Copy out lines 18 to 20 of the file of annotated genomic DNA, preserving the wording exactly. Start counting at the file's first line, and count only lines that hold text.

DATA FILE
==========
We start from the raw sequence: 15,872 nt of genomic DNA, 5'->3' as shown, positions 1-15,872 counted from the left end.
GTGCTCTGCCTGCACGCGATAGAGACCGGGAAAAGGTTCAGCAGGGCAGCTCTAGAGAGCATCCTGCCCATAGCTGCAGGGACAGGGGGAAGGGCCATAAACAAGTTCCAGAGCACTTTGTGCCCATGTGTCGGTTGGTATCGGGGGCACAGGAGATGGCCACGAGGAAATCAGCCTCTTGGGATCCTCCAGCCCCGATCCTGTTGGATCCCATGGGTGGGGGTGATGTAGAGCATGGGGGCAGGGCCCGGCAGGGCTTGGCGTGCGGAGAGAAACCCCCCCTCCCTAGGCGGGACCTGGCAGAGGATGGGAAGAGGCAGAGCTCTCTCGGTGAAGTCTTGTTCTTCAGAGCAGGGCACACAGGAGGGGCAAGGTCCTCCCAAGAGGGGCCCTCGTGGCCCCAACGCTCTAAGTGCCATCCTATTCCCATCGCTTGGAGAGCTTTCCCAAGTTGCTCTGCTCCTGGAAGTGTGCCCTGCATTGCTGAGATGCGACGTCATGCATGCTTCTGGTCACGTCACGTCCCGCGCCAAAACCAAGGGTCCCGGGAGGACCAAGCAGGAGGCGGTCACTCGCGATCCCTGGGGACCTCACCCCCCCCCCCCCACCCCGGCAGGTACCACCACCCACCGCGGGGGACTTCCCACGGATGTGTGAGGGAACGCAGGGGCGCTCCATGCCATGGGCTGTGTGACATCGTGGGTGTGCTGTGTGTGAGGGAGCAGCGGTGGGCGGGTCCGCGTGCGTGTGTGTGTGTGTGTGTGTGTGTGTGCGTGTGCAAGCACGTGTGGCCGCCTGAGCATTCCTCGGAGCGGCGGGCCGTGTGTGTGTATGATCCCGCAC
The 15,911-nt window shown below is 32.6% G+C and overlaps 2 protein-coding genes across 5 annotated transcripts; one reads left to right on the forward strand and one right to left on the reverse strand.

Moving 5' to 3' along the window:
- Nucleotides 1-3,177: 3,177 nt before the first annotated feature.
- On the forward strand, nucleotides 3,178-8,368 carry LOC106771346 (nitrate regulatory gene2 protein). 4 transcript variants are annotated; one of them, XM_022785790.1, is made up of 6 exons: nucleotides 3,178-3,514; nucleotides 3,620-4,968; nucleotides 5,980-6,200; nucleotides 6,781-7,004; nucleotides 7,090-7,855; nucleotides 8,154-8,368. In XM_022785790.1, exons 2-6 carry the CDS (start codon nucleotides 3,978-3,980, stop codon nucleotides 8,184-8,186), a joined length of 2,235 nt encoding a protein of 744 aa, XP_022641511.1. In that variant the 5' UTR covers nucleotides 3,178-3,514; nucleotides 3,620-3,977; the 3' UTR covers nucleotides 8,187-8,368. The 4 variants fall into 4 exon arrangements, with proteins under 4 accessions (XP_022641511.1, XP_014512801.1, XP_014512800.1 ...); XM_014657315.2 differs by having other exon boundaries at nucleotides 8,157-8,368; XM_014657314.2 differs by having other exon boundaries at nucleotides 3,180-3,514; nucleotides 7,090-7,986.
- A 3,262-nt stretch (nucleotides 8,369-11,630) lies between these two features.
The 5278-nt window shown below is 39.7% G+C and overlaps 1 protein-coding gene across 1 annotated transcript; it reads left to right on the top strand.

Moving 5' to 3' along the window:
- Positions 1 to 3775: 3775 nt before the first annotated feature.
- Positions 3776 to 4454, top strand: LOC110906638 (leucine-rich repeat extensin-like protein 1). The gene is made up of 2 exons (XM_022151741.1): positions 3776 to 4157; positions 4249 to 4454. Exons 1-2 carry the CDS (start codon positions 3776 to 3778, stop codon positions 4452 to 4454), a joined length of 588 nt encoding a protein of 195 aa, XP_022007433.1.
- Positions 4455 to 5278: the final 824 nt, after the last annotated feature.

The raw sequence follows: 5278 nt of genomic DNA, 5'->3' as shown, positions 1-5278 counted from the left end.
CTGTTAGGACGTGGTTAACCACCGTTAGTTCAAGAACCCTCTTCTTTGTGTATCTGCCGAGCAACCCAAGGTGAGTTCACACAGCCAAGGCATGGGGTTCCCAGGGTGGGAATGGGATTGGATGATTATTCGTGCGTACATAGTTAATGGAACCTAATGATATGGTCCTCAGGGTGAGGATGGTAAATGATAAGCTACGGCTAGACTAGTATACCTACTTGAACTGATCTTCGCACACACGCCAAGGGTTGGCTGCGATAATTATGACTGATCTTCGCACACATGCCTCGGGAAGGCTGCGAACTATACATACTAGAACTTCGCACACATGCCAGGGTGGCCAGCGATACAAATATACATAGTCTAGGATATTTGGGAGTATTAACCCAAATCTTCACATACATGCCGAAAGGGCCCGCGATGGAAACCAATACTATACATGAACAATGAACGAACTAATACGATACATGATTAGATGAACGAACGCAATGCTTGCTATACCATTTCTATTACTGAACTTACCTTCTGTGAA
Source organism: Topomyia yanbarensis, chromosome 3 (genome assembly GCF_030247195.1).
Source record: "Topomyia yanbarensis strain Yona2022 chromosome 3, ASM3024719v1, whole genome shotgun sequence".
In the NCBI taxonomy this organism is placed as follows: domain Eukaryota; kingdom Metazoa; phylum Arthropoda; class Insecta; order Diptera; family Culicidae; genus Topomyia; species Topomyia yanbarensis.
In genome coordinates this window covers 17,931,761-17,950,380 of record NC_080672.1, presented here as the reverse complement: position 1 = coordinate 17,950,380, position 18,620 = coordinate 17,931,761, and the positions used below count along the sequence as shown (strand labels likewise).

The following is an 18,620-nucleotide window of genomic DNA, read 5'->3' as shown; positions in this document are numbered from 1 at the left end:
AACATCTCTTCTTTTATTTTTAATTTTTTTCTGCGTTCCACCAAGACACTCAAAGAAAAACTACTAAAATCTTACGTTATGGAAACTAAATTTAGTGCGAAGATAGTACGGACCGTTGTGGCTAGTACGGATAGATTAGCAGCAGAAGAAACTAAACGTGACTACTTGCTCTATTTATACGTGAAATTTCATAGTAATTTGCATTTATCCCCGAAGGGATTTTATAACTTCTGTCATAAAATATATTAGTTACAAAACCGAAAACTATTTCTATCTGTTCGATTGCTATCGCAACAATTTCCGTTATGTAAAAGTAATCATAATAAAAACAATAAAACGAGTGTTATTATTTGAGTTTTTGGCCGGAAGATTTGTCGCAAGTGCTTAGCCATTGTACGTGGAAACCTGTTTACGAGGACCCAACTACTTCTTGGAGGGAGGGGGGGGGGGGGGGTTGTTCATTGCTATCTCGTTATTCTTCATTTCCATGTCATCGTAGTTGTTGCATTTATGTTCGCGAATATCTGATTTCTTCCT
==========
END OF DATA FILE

In genome coordinates this window covers 17,931,761-17,950,380 of record NC_080672.1, presented here as the reverse complement: position 1 = coordinate 17,950,380, position 18,620 = coordinate 17,931,761, and the positions used below count along the sequence as shown (strand labels likewise).

The following is an 18,620-nucleotide window of genomic DNA, read 5'->3' as shown; positions in this document are numbered from 1 at the left end:
AACATCTCTTCTTTTATTTTTAATTTTTTTCTGCGTTCCACCAAGACACTCAAAGAAAAACTACTAAAATCTTACGTTATGGAAACTAAATTTAGTGCGAAGATAGTACGGACCGTTGTGGCTAGTACGGATAGATTAGCAGCAGAAGAAACTAAACGTGACTACTTGCTCTATTTATACGTGAAATTTCATAGTAATTTGCATTTATCCCCGAAGGGATTTTATAACTTCTGTCATAAAATATATTAGTTACAAAACCGAAAACTATTTCTATCTGTTCGATTGCTATCGCAACAATTTCCGTTATGTAAAAGTAATCATAATAAAAACAATAAAACGAGTGTTATTATTTGAGTTTTTGGCCGGAAGATTTGTCGCAAGTGCTTAGCCATTGTACGTGGAAACCTGTTTACGAGGACCCAACTACTTCTTGGAGGGAGGGGGGGGGGGGGGGTTGTTCATTGCTATCTCGTTATTCTTCATTTCCATGTCATCGTAGTTGTTGCATTTATGTTCGCGAATATCTGATTTCTTCCT